Unpopular Opinion: The ‘Translucent Lining’ of Quarantine


In a stunning resurrection of the math skills I haven’t used since my first-year seminar (FSEM), I recently observed that I’ve been a student for two decades now (that is, if you’re willing to include my formative years of regurgitating sounds and noises verbally plagiarized from Dragon Tales). While I certainly don’t need to waste my breath recounting the trials and tribulations of the higher education system to readers who are all too familiar with it, I do think it is worth stating the obvious: being a student can often feel like a thankless and exhausting lifestyle. Everyone, from the most seasoned “teacher’s pet,” to the lazy pajama-wearing “slacker,” knows this all too well. (Having fit both of these descriptions at various points in time, I would know.)

The ‘rat-race’ of academic and professional endeavors has shaped most of our actions and choices since middle school, whether we realize it or not. We’ve been conditioned to look ahead, propelling ourselves forward on a treadmill of expectations and demands that we dutifully comply with because it’s all that we know. There were exams to prepare us for high school, essays to prepare us for college, internships to prepare us for the ever-illusive “real world”. This monotonous, unfulfilling cycle of relentless preparation for “the next” never goes away; it just evolves and adapts, following us through life like a distorted shadow that begins to look less and less like our true selves as time goes on.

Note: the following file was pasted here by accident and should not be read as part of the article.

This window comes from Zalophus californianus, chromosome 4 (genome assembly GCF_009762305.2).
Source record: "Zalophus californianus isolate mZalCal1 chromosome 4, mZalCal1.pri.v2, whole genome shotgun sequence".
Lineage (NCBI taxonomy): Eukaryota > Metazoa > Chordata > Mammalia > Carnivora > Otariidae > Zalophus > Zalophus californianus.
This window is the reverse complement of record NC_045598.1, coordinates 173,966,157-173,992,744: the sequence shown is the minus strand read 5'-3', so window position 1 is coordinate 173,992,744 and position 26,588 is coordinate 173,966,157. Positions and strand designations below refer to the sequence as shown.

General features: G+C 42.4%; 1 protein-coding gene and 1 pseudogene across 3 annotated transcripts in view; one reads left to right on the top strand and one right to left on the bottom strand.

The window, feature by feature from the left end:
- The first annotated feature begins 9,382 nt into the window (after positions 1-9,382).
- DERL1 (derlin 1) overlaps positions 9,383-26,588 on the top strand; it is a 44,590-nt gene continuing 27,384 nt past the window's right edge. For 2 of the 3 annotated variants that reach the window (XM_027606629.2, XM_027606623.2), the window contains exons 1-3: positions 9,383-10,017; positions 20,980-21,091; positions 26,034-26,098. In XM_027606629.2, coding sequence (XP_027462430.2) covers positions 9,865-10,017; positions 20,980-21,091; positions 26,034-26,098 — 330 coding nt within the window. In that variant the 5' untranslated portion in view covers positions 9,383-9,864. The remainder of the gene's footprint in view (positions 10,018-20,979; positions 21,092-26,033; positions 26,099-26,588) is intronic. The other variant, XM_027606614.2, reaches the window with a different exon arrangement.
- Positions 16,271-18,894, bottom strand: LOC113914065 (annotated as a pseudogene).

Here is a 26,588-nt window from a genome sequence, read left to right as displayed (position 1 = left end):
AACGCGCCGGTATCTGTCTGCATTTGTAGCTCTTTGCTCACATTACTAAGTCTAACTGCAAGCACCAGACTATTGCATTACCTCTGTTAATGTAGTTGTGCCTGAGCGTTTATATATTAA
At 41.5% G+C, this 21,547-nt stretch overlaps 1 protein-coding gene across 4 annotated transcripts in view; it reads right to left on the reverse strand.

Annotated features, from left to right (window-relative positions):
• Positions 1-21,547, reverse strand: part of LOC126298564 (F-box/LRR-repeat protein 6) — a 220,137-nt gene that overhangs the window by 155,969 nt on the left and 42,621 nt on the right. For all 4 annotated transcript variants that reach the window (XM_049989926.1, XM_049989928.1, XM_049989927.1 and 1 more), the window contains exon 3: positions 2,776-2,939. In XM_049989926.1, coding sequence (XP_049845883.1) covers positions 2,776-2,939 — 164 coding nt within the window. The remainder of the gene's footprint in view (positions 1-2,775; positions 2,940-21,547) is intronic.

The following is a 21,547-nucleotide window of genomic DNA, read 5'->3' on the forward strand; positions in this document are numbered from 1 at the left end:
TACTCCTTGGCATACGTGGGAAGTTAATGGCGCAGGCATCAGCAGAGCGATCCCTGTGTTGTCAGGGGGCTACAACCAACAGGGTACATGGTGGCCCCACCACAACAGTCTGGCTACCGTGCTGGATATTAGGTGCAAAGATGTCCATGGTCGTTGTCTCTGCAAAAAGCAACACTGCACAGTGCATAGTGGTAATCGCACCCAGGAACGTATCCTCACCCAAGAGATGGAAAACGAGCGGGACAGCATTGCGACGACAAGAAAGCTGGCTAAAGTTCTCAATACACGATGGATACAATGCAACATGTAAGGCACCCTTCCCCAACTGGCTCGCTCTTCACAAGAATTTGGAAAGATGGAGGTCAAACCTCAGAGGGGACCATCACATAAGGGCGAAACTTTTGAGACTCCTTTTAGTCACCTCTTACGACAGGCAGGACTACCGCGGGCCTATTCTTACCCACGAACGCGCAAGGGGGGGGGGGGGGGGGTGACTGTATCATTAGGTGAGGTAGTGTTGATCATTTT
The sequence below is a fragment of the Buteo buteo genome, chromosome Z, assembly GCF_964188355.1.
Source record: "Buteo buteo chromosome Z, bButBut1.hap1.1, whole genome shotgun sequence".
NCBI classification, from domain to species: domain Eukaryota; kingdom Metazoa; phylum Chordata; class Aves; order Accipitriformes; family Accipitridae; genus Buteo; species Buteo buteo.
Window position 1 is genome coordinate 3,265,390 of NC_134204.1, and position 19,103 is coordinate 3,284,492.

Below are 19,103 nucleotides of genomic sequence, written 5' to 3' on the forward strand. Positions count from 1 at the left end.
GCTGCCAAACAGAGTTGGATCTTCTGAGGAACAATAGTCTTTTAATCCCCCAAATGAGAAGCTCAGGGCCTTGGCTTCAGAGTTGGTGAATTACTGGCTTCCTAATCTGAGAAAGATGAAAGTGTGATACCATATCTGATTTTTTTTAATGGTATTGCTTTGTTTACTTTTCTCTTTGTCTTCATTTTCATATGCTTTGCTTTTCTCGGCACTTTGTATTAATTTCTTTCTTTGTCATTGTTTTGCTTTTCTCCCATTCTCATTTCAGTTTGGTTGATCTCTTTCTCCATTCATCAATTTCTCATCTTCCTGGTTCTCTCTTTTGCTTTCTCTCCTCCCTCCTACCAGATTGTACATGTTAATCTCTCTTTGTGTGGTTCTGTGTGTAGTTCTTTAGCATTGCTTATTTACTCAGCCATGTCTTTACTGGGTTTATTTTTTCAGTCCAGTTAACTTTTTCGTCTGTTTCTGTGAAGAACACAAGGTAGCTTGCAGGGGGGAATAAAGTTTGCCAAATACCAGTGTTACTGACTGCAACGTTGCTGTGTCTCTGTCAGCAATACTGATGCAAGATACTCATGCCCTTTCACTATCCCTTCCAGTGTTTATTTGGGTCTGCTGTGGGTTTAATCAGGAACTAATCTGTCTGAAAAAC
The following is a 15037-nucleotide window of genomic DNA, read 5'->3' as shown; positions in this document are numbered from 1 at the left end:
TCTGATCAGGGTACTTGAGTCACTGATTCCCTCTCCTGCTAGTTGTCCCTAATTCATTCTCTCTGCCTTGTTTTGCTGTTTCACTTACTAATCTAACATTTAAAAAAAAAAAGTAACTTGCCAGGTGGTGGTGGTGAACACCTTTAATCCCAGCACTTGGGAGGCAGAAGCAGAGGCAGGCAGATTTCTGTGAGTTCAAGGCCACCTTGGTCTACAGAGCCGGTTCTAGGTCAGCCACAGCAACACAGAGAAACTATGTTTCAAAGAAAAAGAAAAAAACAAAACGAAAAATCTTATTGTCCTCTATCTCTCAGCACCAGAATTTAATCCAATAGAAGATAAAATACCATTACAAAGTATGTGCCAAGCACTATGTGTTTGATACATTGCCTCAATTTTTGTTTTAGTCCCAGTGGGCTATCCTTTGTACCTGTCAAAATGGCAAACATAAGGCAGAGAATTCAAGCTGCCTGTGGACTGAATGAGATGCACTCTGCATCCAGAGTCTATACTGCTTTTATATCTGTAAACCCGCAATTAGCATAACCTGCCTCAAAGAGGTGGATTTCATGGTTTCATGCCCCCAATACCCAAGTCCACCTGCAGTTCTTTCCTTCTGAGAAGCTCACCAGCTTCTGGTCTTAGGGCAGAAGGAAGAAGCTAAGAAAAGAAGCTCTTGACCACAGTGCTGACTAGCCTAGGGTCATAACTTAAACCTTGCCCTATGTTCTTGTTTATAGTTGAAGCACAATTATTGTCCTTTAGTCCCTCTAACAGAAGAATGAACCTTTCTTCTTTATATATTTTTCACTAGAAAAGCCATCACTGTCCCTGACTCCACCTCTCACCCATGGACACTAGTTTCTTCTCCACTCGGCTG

It’s nearly impossible to avoid being inundated by this double-edged philosophy, nor is it entirely wrong to follow it. Some days, it feels a sadistic game of follow-the-leader, but other times, it feels like a productive rhythm, helping us achieve and accomplish things we never thought possible. But then, the pandemic happened. 

As callous as it may sound, there’s nothing like a global emergency to break you out a rut. For me, the unexpected (albeit unrequested) opportunity to live with my parents again, at the terrifying old age of 22, has morphed over the past five weeks from a hapless curse into a harmonious blessing. As resentful as I am to the Powers That Be for depriving me of my senior spring, I’m also eternally grateful to them. Without the pandemic, I would have kept blazing forward into the unknown, swallowed up by my goals and ambitions, not stopping to think about where I’m going or why. I’ve since realized that the fast-paced frenzy of college life had become a scapegoat to avoid self-reflection, an ephemeral solution to thinking about my future, shielding me from the unknown by reassuring me that everything would always remain the same. 

Finding a “silver lining” to quarantine may seem like an impossible task, especially for a college senior. However, we can still find the ‘translucent lining’, the benefits of the situation that are so obvious they may appear invisible. For me, the translucent lining to quarantine is the chance to take a step back, to stop running on the treadmill toward “the next thing” and start thinking about where I actually want to go. Having spent the past decade perpetually preoccupied with studying and getting ahead, the chance to recalibrate is not only beneficial, it’s invaluable.

It seems as though it takes a pandemic to expose a pandemic. Times of crisis can expose the virulent, insidious diseases that contaminate our institutions, our values and our lives in a way that other situations can’t. Amid the devastation, there is also opportunity. We can use this moment to rethink the systems and values we’ve always complicitly abided by, on both large and small scales. 

Our culture’s “Ferris Bueller Syndrome” has inflicted us with a constant desire for mobility and an inconsistent appreciation for life’s intrinsic beauty. Life moves pretty fast and we’re conditioned to believe we should too. While quarantine may cause us to crave movement and change, it may well be that what we really need is to stop and look around for a while. Or even longer.